and a Home. These ure attached to v
elngle board Just long enough to hold
them. To the board Is Tautened a rope
and v imlly whereby the phonea may
be hoisted pr lowered In a snmll chute
If the phones are down mulis and a
call comes for Mr. Cole, It Is a very
simple matter for him to pull the phone
vii to him instead of going Uown stairs
JOINT SESSION IS HELD IN SAN
A. C. True, Director of U. 8. Export.
mental Stations, Urge. Teach.
Ing of Agriculture In Pub.
Special to Tho Herald.
SAN FUANCISCO, Dec. 26.— Tho Cal
ifornia State Farmers' Institute met to
day in joint session with the California
Teachers' association. Meeting will
bo held during the next threo days to
consider matters of Interest to both
organizations. After tho convention
was called to order this ufternoon the
first paper read Wfls by A.* C. True
director of United States agricultural
experiment stations, whoso topic was
Why the Friends of Agricultural
Progress Believe That Agriculture
Bhould He Taught In the Public
Schools." The essay was followed by
a discussion of the subject presented,
participated In by 13. W. Hildard, pro
fessor of agriculture, Uerkeley; T. O
Crawford, county superintendent of
schools, Oakland, and L. D. Harvey of
Mr. True said in part:
"The movement for tho Introduction
in agriculture into secondary and
primary schools Is passing rapidly from
the stage of agitation to that of action
and realization. The agitation of this
subject In thla country begnn in the
days when Washington, a great furmer
as well as a great general and states
man, was the foremost man In the new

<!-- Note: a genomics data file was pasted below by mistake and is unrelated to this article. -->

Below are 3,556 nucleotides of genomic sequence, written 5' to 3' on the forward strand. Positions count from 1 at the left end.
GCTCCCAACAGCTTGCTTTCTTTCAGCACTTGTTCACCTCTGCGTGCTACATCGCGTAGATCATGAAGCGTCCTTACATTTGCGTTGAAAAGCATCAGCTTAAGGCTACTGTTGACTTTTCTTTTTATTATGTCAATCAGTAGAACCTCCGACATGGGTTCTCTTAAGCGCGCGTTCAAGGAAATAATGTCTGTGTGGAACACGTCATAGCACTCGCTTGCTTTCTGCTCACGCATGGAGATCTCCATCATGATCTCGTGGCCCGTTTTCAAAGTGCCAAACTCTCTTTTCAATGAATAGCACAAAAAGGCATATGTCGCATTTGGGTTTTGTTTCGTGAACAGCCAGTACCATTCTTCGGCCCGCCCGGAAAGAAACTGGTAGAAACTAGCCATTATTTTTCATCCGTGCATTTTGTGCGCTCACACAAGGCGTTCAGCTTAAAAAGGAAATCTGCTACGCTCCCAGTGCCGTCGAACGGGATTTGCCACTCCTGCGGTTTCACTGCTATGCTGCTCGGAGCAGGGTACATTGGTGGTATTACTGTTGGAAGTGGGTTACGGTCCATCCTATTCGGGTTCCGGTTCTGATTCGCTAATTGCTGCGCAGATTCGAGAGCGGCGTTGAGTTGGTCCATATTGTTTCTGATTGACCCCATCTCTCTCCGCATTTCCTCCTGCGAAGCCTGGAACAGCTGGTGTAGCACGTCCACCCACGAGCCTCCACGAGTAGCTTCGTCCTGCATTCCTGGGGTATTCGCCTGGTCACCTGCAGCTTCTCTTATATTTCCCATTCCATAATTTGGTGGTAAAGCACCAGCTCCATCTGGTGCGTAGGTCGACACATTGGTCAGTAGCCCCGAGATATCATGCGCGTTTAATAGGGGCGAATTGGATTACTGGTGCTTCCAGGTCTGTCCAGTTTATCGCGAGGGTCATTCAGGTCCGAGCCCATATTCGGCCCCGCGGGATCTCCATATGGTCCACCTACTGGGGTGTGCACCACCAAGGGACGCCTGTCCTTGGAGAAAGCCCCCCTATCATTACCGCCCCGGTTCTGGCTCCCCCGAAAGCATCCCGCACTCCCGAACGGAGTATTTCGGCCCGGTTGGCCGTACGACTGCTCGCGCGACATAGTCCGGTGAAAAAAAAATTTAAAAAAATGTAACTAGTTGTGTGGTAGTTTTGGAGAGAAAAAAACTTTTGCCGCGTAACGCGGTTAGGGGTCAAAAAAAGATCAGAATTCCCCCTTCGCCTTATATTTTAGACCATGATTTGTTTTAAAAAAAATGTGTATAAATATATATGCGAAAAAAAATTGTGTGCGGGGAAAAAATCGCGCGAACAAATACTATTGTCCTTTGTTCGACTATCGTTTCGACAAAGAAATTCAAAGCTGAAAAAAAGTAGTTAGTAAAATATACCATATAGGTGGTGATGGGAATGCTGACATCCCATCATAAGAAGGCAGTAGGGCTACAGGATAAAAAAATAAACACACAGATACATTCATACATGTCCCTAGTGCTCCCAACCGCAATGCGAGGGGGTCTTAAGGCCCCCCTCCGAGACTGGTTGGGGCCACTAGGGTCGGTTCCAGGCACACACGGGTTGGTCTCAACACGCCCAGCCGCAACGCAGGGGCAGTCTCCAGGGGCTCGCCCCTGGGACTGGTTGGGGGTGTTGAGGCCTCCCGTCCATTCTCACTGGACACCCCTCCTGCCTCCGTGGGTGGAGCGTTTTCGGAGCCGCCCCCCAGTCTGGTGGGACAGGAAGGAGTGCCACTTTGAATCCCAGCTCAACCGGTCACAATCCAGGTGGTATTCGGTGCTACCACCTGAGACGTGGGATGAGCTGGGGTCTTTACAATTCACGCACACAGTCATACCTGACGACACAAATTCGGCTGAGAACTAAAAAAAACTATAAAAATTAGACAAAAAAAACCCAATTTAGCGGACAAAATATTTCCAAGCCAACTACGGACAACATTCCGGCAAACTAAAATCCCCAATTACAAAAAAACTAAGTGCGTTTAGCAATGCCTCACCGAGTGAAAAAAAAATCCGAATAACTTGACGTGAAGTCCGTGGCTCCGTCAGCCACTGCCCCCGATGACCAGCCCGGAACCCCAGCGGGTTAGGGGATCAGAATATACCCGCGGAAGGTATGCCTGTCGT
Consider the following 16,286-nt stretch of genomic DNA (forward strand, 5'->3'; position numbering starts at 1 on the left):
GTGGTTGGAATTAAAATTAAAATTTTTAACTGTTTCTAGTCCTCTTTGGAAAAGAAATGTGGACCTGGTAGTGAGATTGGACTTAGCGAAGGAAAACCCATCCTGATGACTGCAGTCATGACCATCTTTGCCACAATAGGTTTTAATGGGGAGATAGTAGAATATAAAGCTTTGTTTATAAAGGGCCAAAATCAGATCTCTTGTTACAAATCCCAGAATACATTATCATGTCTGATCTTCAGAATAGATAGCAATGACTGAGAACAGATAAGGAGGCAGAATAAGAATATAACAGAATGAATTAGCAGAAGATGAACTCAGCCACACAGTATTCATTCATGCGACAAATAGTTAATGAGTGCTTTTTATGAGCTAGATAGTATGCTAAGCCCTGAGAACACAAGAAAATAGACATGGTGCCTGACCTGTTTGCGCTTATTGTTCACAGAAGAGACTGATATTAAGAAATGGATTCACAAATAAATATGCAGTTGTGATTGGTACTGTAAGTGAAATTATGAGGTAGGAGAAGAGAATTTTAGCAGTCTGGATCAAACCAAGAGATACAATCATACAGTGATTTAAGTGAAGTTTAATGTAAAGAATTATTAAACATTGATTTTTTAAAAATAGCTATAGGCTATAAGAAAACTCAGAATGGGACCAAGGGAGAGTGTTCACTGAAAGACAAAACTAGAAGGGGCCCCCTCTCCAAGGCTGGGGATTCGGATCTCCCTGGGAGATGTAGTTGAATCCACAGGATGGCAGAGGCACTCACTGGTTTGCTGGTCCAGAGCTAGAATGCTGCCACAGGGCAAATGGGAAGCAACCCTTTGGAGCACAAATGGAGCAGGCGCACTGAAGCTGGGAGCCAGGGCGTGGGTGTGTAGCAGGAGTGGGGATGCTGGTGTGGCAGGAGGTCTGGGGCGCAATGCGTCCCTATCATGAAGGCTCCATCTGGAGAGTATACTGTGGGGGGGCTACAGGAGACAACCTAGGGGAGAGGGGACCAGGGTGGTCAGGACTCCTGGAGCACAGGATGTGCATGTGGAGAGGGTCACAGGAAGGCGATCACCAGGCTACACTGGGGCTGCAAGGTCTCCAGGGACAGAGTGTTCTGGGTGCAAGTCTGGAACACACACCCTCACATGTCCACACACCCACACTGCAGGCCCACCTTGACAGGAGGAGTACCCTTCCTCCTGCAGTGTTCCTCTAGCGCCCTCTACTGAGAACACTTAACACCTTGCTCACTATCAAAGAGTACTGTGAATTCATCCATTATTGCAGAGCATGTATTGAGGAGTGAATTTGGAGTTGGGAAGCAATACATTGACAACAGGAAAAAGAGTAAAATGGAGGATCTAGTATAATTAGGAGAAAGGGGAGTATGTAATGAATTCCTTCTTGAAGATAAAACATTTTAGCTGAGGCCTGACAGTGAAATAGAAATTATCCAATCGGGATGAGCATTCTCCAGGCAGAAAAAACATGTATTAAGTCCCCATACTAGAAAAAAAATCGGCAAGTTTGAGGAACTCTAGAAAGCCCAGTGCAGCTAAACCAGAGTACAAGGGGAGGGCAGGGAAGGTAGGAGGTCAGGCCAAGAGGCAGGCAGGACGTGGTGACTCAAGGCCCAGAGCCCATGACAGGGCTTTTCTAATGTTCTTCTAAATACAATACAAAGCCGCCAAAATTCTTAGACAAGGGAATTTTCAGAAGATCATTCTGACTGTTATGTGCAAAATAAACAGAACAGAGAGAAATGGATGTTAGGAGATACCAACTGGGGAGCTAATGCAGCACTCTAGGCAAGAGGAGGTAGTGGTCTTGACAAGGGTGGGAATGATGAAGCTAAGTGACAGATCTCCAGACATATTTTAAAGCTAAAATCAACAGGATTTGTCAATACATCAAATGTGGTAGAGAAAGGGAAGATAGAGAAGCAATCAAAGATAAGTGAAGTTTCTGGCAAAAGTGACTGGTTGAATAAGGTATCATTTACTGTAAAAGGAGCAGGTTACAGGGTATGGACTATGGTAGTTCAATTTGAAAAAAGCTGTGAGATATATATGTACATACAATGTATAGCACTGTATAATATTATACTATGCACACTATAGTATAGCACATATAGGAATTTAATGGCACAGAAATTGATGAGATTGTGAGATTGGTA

republic. Tt hn« ehheii and flowed many
times Bince then without leaving any
lasting impress on our educational sys
tem until within the last decade It has
gathered such volume and assumed
such substantial form that the per
manent accomplishment of its object
"When we inquire why this is so the
reasons are many, but they may be
grouped under two or three main heads.
In general the claims of agriculture to
a place In our public school system are
based both on the economic, social and
educational needs of agriculture and
agricultural people as related to our
present civilization, and on the peda
gogic requirements of a school system
which shall be adapted to the masses
of people In a democratic and Indus
trial state, and to the symmetrical cul
ture of the mind and body of tho hu
man child. In a word, intelligent' farm
ers and learned pedagogues approach
ing the subject from their respective
standpoints now meet on a common
platform, and, each party using the
arguments appropriate to his calling,
agree that agriculture Is a fit and use
ful subject to be taught In public